It is said that the future of education lies in Blended Learning. I think that this assumption ignores the efforts of a lot of teachers: in my opinion, Blended Learning is the learning of the present. Whether we like it or not, most of our students already learn in a blended way: They look for instruction videos on YouTube and use social media to reach out to peers for assistance.
Sadly, we teachers fail to adapt ourselves to this.

 

“Whether we like it or not, most of our students already learn in a blended way.”

 

To understand Blended Learning, I’d like to introduce the topic properly.
What is the blend? To blend anything, you need at least two components. Many people think these are the old, traditional way of teaching and a newer way of teaching supported by technology. I think this is wrong: this vision consists of a polarised view on the traditional way of teaching that is of lesser value than the newer more innovative teaching supported by IT. This metaphorically may refer to a blended whiskey that is of lower quality than the supreme Single Malt, the digital learning. Wrong, wrong, WRONG!

 

In my opinion, Blended Learning is a mix of teaching and learning methods that varies according to the needs of the learner. Whether these methods use technology or not, is irrelevant.
When discussing Blende Learning, new teaching and learning methods that use technology arise. The creation of a good blend from these new methods and traditional face-to-face methods can make Blended Learning interesting. Where previously a teacher would transfer his knowledge to his students, a flipped environment (that uses web resources, video, podcasts, MOOCs) can free up time for the teacher so he can be more a coach for a students learning process.
This really exposes the major added value of Blended Learning: this new teaching method gives a student more control of his own learning.

 

“Where previously a teacher would transfer his knowledge to his students, a flipped environment can free up time for the teacher so he can be more a coach for a students learning process.”

 

The teachers role is therefore not substituted by a computer, tablet or smartphone: technology transforms the teachers role. Even more than before, he is a trusted and experienced guide on the learning pathway of the student.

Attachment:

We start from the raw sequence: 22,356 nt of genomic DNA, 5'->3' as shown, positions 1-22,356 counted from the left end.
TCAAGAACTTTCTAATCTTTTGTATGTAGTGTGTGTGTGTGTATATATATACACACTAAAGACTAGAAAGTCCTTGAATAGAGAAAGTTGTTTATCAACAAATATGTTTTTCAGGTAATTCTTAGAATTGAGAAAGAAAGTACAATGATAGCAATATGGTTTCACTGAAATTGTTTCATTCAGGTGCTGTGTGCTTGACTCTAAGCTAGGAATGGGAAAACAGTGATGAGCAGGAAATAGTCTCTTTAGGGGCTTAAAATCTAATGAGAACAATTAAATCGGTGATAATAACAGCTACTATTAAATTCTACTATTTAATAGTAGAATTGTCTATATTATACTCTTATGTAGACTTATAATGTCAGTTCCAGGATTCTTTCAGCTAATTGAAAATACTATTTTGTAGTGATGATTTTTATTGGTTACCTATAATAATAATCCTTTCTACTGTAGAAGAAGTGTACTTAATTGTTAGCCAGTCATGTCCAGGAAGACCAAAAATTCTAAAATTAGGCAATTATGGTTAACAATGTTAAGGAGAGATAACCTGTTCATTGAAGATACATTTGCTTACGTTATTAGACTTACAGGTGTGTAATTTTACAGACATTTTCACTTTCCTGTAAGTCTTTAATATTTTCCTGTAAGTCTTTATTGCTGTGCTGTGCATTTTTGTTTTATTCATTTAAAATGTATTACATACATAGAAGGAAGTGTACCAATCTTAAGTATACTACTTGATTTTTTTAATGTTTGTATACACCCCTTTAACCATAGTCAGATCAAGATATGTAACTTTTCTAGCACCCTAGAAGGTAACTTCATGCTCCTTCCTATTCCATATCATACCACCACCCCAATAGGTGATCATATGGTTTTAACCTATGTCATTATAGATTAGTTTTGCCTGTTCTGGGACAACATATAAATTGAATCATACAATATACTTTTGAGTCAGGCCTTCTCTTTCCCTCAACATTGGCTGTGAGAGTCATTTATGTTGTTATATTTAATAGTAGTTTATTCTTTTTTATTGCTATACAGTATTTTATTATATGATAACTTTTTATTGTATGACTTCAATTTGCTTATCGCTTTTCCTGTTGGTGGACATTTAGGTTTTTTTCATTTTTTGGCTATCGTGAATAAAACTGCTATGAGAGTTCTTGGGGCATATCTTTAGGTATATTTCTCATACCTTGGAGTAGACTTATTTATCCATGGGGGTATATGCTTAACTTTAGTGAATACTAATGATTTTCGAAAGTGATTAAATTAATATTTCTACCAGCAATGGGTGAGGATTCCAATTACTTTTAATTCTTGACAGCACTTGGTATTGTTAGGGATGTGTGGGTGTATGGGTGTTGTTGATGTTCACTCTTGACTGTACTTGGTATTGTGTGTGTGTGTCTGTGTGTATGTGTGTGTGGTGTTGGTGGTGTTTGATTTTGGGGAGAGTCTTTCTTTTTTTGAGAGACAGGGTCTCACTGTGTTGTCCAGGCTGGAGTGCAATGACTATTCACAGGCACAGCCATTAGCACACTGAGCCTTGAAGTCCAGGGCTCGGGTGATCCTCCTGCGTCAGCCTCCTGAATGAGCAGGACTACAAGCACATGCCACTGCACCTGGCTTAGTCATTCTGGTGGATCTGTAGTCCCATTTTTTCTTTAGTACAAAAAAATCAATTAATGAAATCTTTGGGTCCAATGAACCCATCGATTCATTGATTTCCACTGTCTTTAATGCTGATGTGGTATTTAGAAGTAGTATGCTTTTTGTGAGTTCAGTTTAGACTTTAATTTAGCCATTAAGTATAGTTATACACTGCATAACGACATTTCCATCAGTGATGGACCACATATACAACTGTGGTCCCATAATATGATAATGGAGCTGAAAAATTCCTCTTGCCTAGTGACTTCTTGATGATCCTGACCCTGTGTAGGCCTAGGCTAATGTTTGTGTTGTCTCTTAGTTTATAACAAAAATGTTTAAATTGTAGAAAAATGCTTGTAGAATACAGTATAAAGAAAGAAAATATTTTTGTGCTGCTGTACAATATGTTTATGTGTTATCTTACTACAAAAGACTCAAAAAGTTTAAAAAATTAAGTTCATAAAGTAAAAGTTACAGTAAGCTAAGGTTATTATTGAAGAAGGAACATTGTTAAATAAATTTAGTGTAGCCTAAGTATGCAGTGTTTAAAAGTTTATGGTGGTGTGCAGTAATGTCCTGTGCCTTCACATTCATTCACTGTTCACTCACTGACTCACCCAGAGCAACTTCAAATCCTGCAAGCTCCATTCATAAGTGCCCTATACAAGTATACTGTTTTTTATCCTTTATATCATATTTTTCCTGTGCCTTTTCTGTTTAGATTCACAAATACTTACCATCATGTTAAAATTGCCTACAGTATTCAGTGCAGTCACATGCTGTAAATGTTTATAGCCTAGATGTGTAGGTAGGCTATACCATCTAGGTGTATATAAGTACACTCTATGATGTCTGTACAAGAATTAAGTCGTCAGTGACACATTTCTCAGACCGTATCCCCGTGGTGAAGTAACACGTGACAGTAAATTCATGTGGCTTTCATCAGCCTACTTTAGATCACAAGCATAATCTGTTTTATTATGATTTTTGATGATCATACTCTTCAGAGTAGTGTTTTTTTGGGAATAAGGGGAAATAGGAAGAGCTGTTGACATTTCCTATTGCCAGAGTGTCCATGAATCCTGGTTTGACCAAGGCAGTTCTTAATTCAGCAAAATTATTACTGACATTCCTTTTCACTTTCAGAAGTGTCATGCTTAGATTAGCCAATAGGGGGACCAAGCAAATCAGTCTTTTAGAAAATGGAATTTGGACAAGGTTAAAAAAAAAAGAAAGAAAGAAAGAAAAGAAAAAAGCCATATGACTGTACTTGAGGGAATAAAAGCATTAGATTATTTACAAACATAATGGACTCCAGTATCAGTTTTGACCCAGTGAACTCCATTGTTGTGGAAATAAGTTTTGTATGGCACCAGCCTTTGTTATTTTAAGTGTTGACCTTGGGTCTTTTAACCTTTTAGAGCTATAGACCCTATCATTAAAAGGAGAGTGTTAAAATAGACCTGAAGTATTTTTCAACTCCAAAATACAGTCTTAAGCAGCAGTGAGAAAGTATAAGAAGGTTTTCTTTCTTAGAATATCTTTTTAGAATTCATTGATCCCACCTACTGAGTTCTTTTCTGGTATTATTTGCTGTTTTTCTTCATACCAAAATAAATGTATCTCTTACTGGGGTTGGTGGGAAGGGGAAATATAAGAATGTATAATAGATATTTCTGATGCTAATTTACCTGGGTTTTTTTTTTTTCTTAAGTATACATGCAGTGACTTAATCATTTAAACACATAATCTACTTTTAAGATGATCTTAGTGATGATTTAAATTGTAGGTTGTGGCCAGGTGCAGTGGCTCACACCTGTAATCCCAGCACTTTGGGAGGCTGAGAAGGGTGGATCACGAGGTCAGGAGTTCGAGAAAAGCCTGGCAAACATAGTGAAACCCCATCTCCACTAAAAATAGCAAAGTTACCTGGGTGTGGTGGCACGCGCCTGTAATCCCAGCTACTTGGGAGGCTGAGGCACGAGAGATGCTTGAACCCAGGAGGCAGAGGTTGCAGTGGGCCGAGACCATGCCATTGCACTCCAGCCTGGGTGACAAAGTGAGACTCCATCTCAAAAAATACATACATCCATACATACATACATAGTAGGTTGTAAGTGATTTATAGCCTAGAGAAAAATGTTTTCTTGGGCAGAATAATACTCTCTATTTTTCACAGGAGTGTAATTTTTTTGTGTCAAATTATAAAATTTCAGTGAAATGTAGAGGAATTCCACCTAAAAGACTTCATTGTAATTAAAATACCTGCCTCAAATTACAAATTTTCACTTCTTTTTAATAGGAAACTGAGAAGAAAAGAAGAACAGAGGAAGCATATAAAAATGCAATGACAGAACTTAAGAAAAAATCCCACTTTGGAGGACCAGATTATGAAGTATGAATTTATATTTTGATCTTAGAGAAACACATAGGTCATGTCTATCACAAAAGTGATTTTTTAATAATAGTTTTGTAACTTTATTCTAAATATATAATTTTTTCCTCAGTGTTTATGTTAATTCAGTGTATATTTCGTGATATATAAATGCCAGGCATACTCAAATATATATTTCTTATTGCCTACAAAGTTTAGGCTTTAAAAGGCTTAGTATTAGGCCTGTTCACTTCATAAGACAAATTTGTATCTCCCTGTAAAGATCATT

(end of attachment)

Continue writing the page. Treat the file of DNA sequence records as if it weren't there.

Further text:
Reference: “Can ‘Blended Learning’ be redeemed”, Oliver & Trigwell, E-Learning and Digital Media March 2005 vol. 2 no. 1 17-26

About learning, blending and whiskey: “Blended Learning”

One thought on “About learning, blending and whiskey: “Blended Learning”

  • Wednesday February 25th, 2015 at 10:01 PM
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    Daar denken we dan parallel over.

    Als aanvulling vind ik het relevant om aan te stippen dat het doel: “begeleider, ervaren en betrouwbare gids op het leerpad” (waar ik het overigens helemaal mee eens ben), iets vereist wat we – “we” zijn dan even vaak starters als gerodeerde leraren – lelijk over het hoofd zien in onze vorming: de vaardigheid om verschillende tools efficient te combineren.

    Als ik kijk hoe ik nu verschillende tools (werkvormen, IT, treffende analogieën, truken van de foor …) in mijn sessies door elkaar weef en dán terugdenk aan mezelf een 10 jaar geleden als startende leraar, hoef ik me niet te schamen voor hoe ik ben gestart, maar kan ik niet anders dan vaststellen dat wat ik nu doe MIJLENver te hoog gegrepen is voor een starter.

    Schiet de lerarenopleiding daar tekort? Of is het onrealistisch om die skills al in je opleiding te verwerven? Ik vind het een interessante denkoefening om ons af te vragen hoe we leraren in opleiding beter kunnen trainen in iets dat we zelf enkel door ervaring hebben geleerd.

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